An infant with hypercalcemia and hyperammonia: inborn error of metabolism or not? Answers
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Pathological findings of this patient were mild dehydration, oral intolerance, and metabolic acidosis with alkaline urine and normal anion gap, hyperammonia, hypercalcemia, hypokalemia, positive urine anion gap, nephrolithiasis, and hypercalciuria. These findings were consistent with a diagnosis of distal renal tubular acidosis (dRTA). Intravenous fluid supply and oral sodium bicarbonate replacement therapy at 2 mEq/kg/day improved the metabolic acidosis, hyperammonemia, and dehydration in a few days. Potassium citrate was added for hypokalemia and prevention of urinary calculi. The serum ammonia level reduced to 97 mg/dL on the seventh day of treatment and the patient was discharged after an 18-day hospitalization. Ultimately, whole exome sequencing demonstrated a novel homozygote mutation in ATP6VOA4 gene, c.474delGinsTC (p.E158Dfs*29) (p.Glu158Asp*29). Our patient had weight gain with medication.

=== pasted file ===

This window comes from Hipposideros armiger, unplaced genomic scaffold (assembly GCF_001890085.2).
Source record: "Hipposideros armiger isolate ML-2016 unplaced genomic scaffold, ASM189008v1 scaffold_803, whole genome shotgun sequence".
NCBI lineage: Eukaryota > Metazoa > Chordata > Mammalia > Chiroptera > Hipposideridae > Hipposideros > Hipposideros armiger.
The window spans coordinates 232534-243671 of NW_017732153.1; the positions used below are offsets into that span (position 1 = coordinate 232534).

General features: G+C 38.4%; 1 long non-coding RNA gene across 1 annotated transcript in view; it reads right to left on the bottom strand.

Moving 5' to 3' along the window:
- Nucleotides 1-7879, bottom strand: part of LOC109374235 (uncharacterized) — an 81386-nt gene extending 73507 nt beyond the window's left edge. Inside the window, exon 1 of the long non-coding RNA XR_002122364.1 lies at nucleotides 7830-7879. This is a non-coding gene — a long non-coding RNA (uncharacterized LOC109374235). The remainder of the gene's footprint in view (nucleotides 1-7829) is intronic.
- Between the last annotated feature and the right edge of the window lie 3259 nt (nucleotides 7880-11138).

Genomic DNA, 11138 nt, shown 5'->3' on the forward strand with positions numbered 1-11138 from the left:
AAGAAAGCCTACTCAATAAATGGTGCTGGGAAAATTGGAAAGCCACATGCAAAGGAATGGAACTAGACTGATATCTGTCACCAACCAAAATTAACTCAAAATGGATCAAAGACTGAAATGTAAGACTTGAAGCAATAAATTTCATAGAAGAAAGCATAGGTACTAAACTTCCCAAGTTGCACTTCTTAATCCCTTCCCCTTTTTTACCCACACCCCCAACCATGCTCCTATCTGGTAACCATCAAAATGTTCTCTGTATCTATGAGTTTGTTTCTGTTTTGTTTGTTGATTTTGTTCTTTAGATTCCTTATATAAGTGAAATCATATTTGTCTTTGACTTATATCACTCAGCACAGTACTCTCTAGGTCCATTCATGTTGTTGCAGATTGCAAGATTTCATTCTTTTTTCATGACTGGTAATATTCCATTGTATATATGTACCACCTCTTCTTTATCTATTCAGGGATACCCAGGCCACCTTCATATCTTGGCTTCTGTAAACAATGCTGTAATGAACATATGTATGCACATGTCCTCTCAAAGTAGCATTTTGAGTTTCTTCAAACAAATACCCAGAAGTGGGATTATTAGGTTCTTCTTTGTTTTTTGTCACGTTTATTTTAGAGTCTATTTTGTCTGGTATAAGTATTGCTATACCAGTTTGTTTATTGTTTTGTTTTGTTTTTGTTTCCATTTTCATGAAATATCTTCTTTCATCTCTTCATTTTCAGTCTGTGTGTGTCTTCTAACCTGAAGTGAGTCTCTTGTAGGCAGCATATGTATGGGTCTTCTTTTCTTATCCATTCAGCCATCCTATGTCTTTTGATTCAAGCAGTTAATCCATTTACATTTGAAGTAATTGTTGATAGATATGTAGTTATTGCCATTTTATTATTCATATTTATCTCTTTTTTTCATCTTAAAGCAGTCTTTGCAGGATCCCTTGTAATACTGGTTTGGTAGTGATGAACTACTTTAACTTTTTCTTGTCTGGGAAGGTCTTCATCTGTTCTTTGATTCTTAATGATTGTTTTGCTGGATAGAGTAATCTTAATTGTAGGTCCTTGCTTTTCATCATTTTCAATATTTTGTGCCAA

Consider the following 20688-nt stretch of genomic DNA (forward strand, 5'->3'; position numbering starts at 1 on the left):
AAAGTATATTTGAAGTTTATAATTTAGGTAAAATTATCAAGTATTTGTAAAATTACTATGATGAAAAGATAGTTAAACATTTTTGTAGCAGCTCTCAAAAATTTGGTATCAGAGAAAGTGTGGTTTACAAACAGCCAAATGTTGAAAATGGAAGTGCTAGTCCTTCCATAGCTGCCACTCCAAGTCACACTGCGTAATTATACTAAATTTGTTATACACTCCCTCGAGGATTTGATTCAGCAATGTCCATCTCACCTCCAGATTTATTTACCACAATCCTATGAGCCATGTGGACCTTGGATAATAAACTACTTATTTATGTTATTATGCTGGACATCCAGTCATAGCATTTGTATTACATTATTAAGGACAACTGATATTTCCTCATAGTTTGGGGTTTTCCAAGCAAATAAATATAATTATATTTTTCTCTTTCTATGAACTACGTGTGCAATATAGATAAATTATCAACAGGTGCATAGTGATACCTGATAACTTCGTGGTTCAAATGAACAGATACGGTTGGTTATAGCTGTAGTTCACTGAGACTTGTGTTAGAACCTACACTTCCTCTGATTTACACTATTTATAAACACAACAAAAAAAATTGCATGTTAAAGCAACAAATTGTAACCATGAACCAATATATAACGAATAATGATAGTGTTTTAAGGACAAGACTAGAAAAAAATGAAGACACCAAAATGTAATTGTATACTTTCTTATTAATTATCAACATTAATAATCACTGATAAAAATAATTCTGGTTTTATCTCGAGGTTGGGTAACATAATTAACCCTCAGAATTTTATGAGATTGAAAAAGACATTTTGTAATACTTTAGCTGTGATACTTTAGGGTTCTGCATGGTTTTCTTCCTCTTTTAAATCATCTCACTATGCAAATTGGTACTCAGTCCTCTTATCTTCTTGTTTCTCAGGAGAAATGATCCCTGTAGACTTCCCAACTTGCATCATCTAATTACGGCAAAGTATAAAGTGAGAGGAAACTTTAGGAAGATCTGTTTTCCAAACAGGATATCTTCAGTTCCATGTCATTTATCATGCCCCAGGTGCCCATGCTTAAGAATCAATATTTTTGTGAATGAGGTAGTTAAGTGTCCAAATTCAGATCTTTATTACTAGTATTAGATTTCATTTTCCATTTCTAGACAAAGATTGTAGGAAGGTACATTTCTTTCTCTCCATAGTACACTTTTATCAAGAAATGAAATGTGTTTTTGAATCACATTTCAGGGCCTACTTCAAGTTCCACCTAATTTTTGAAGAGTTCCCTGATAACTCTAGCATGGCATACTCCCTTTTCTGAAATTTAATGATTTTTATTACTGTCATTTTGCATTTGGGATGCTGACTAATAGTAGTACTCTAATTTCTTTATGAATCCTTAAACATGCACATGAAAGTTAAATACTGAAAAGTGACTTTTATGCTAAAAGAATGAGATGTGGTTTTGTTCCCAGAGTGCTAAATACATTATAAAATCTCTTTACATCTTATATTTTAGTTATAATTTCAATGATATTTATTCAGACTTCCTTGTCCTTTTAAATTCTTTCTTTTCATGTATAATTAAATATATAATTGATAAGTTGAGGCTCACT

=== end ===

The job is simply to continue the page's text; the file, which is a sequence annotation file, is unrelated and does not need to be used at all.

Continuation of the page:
Plasma ammonia level should be obtained for any child with unexplained vomiting,...
KeywordsHypercalcemia Hyperammonia Distal renal tubular acidosis
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The authors declare that they have no conflict of interest.
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